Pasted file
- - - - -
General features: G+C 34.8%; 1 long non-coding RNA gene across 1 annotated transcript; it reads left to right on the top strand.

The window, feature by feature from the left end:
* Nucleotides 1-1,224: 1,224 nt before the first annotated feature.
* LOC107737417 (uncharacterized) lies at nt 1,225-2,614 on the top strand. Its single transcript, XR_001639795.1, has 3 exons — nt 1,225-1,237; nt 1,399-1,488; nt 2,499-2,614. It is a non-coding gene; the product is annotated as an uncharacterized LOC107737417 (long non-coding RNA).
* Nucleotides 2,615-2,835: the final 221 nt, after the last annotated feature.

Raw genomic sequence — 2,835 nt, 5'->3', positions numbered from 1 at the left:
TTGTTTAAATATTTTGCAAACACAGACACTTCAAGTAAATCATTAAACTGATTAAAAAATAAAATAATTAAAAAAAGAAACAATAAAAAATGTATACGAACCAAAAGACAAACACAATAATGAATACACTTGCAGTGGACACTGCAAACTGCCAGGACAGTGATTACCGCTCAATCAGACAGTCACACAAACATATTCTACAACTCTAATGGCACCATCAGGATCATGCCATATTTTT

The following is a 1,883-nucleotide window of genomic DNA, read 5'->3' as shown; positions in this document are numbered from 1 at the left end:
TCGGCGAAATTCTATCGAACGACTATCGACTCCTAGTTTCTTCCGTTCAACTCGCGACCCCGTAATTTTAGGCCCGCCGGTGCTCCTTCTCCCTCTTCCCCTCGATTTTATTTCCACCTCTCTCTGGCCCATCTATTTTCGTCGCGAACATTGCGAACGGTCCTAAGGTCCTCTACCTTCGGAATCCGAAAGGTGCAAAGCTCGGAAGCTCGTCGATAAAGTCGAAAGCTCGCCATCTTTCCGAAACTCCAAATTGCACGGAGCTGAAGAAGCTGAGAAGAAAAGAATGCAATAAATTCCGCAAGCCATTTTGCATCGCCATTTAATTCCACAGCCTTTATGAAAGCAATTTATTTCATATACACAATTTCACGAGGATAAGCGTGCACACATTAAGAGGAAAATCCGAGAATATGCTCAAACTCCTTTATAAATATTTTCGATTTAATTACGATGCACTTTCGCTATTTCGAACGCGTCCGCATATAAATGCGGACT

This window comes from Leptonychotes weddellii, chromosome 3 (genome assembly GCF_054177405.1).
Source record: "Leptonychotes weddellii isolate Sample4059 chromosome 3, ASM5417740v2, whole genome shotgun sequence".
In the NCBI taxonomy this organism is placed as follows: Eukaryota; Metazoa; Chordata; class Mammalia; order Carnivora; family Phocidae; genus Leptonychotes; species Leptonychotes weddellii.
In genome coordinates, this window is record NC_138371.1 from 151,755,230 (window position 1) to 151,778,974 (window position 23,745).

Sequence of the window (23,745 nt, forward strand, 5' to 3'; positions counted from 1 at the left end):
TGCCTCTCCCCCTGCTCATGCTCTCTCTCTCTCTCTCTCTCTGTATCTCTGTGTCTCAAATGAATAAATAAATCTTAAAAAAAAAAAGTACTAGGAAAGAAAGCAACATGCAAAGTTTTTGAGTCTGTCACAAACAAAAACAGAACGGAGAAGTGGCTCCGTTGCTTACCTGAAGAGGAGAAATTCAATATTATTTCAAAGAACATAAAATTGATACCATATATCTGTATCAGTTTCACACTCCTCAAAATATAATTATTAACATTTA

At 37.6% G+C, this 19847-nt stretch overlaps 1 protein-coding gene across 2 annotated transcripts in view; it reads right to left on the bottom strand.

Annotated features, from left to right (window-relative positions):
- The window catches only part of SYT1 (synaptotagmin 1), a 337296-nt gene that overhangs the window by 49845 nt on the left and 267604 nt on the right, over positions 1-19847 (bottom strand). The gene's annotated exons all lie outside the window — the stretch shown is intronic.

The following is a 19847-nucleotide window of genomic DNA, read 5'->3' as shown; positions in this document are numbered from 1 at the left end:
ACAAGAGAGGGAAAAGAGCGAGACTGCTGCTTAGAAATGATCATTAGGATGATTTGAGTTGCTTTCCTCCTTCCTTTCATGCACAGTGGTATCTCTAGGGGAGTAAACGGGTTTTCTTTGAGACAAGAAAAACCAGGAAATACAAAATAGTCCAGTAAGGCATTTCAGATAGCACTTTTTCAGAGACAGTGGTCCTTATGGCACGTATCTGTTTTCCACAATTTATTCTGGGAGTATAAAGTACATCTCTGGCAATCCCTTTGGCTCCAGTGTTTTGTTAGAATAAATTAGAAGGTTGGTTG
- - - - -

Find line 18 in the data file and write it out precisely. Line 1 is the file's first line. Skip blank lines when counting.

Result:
- The window catches only part of SYT1 (synaptotagmin 1), a 337296-nt gene that overhangs the window by 49845 nt on the left and 267604 nt on the right, over positions 1-19847 (bottom strand). The gene's annotated exons all lie outside the window — the stretch shown is intronic.